In the distance a dog barked once, twice, paused for ten seconds, barked again twice then repeated the whole pattern until Susan stopped counting. Crickets sang their crickety tunes, lavender, thyme and oranges dispensed their perfume generously and time-worn cobblestones massaged her tired feet. Everything about this evening felt heightened, momentous, as if she had stepped outside her usual life and seen it from another angle.
As he settled back in his narrow bed, the heavy book propped up against his knees, Père Lafitte heard a dog barking once, twice, pausing for ten seconds, barking again twice then repeating the whole pattern. The priest smiled contentedly. Every night the dog performed this ritual. Every night Marcel Lafitte read the same book. Every morning he would say mass. Things were as they should be.
"I like Lafitte. He's completely free from bullshit." Susan was talking to herself, caressed by a warm breeze. "Rare in anybody but in a priest, that's a bloody miracle. I should have got to know him sooner."
The way home was through the village and then twenty minutes down a pot-holed road with a boarded-up tile factory and a couple of abandoned farms as the only scenic attractions. When they decided to move to France, minimal traffic was the first item on George and Susan's list. All the picturesque places shown to them by over-excited estate agents could only be accessed in summer if you were willing to spend hours sitting nose to tail in traffic queues longer than those in London. So they went off on their own, driving randomly around the country, drinking a lot of wine and following hunches until, eventually, they found La Rive and an unremarkable house with potential to become their home.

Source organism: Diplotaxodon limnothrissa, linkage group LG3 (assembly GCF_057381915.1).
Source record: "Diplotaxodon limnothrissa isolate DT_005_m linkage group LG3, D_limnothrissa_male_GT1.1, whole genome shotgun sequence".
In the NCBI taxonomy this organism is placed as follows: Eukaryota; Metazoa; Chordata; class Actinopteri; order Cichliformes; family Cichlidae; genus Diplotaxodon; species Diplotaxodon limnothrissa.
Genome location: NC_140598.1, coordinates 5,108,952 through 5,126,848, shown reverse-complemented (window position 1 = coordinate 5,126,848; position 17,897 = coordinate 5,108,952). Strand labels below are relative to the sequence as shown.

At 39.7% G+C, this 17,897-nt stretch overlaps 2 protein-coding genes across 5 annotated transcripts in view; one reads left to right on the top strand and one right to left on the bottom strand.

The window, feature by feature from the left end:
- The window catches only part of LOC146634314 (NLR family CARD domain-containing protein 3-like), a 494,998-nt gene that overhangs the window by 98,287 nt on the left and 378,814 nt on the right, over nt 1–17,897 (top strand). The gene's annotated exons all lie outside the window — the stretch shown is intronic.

Susan shivered, one of those sudden, mysterious shivers not caused by the weather but by some inner climate change. George. She did not believe in love at first sight and it was not love when she first laid eyes on him. Only a certainty that all the affairs and occupations which had crowded her life until then were merely rehearsals and that here, at last, was the role she was meant to play. No question, no hesitation. Whoosh! Her past was swept off the map and the future was clear: George. She had no illusions. He was so transparent you knew immediately that he was trouble. No matter. He was the only unambiguous decision she had ever made. And decisive she became. Susan seduced him slowly, trusting her instincts, ignoring all obstacles, especially those designed by George to make her fail. " I'm not your man, " he'd say repeatedly. But year by year, denial after denial, he grew to depend on her. Susan was making an adequate living as a free-lance proof-reader and typist and he had come to her recommended by a friend. George was well-enough established among the cognoscenti but he was no literary superstar and too disorganised to go after superstardom, though he craved it. Susan, he discovered, was an excellent organiser and it was foolish to keep on resisting when she was so eager to take on the task of ensuring his immortality, as if her own life depended on it.
* * *
By the time George got home from the party Susan was asleep. "You could have told me you were leaving," he said, getting into bed, "I looked all over for you."
"No you fucking didn't. You were busy entertaining Mrs. Morrison."
"Look,' George said, turning away and closing his eyes, " If you want to go back on the booze, that's your choice, Susan. But I'm not going down that road of paranoia with you."